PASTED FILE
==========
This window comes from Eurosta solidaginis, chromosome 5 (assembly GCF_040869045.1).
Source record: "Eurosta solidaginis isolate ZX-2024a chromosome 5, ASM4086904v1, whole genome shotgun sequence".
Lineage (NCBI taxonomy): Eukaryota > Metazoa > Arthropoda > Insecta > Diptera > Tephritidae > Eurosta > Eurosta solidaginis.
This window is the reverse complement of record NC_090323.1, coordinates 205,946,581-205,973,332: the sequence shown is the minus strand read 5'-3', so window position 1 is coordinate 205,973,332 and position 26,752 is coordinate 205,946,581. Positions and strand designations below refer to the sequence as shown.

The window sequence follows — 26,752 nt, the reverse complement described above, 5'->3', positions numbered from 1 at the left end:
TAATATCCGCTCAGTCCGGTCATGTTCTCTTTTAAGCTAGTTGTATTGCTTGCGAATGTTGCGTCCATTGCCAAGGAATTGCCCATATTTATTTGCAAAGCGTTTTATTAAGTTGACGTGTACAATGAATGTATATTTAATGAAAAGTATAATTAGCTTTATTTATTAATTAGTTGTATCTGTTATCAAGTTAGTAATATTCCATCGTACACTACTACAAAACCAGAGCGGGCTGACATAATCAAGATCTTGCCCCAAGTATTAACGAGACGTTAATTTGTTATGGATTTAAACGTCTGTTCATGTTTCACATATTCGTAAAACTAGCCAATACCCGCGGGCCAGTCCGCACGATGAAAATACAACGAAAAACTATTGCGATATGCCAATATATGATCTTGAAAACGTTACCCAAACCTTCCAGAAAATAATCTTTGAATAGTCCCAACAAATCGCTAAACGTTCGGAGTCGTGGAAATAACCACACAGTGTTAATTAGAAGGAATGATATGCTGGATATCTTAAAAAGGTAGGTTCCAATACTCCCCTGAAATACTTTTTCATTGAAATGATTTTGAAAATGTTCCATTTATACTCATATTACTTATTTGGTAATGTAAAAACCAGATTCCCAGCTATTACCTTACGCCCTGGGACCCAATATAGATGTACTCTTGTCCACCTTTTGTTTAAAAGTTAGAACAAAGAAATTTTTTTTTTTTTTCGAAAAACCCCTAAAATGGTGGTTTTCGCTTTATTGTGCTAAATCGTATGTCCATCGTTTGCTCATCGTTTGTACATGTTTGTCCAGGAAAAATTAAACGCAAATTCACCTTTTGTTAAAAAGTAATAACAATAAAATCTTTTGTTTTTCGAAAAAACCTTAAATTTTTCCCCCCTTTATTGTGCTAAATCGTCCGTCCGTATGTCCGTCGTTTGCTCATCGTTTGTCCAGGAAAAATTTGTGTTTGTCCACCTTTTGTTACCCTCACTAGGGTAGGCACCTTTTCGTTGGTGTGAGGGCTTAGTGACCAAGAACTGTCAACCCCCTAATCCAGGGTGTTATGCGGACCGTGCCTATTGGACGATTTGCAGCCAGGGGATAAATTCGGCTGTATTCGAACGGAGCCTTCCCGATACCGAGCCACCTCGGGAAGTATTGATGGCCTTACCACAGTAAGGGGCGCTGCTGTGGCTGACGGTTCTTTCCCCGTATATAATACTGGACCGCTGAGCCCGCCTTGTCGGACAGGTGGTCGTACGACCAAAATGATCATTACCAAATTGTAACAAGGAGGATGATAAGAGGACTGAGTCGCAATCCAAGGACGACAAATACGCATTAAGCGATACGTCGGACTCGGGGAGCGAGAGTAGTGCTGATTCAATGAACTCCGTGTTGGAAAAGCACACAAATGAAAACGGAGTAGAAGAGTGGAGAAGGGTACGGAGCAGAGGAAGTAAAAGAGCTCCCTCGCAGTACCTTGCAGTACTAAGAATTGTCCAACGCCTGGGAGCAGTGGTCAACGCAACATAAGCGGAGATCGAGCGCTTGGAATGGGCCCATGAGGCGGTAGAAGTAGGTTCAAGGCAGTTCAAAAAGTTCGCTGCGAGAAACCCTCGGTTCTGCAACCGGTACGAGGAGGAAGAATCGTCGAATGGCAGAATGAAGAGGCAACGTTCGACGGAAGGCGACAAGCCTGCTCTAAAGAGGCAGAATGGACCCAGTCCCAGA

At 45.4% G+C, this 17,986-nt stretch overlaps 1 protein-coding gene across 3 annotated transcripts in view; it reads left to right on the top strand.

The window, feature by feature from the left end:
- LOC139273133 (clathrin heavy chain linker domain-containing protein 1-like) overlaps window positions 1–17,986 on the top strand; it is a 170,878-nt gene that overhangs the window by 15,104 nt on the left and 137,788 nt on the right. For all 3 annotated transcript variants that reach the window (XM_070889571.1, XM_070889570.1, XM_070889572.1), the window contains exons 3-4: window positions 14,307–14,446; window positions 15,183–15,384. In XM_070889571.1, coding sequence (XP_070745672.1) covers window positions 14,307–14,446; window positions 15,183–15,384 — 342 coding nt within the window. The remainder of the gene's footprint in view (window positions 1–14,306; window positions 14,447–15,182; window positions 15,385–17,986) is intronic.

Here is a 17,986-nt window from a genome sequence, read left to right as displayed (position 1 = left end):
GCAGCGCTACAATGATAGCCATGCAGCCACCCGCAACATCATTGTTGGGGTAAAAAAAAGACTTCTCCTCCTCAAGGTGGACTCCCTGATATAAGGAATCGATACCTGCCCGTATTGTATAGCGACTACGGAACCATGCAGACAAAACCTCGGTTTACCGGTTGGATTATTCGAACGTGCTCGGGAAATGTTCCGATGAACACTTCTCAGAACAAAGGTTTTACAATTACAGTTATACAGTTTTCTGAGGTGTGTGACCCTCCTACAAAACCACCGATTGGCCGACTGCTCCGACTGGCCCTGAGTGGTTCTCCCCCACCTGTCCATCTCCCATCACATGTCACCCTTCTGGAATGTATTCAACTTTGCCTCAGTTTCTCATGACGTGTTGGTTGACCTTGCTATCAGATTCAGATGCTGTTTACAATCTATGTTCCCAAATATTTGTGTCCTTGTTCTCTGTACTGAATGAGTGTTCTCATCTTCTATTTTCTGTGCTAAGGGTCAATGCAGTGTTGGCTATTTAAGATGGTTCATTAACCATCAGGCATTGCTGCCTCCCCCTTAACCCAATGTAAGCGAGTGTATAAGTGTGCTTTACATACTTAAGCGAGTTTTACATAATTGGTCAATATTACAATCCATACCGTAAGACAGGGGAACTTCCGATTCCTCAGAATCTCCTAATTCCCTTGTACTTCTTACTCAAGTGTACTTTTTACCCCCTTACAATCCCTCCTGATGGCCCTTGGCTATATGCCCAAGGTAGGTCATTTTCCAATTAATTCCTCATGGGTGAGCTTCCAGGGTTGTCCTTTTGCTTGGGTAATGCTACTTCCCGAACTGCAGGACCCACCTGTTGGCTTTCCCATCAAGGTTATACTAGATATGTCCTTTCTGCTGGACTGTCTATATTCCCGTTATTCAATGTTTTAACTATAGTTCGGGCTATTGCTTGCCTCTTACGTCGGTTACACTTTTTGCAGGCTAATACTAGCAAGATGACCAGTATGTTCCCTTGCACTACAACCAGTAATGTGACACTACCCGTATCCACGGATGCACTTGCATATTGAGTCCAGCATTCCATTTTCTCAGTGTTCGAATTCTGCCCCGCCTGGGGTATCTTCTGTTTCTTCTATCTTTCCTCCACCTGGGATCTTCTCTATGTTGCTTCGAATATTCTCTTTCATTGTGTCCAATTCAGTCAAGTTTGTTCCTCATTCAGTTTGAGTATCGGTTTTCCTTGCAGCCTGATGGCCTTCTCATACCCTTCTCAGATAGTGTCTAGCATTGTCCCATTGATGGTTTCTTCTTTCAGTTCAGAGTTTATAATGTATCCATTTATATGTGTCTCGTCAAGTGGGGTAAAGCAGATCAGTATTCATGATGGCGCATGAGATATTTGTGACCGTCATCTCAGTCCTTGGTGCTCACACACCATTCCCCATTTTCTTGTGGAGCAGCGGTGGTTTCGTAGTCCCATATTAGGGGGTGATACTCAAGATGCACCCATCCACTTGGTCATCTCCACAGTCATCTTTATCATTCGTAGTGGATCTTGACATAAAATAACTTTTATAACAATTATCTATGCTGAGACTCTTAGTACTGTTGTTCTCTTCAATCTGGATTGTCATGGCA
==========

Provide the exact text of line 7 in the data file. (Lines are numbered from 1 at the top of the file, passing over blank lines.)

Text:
At 45.4% G+C, this 17,986-nt stretch overlaps 1 protein-coding gene across 3 annotated transcripts in view; it reads left to right on the top strand.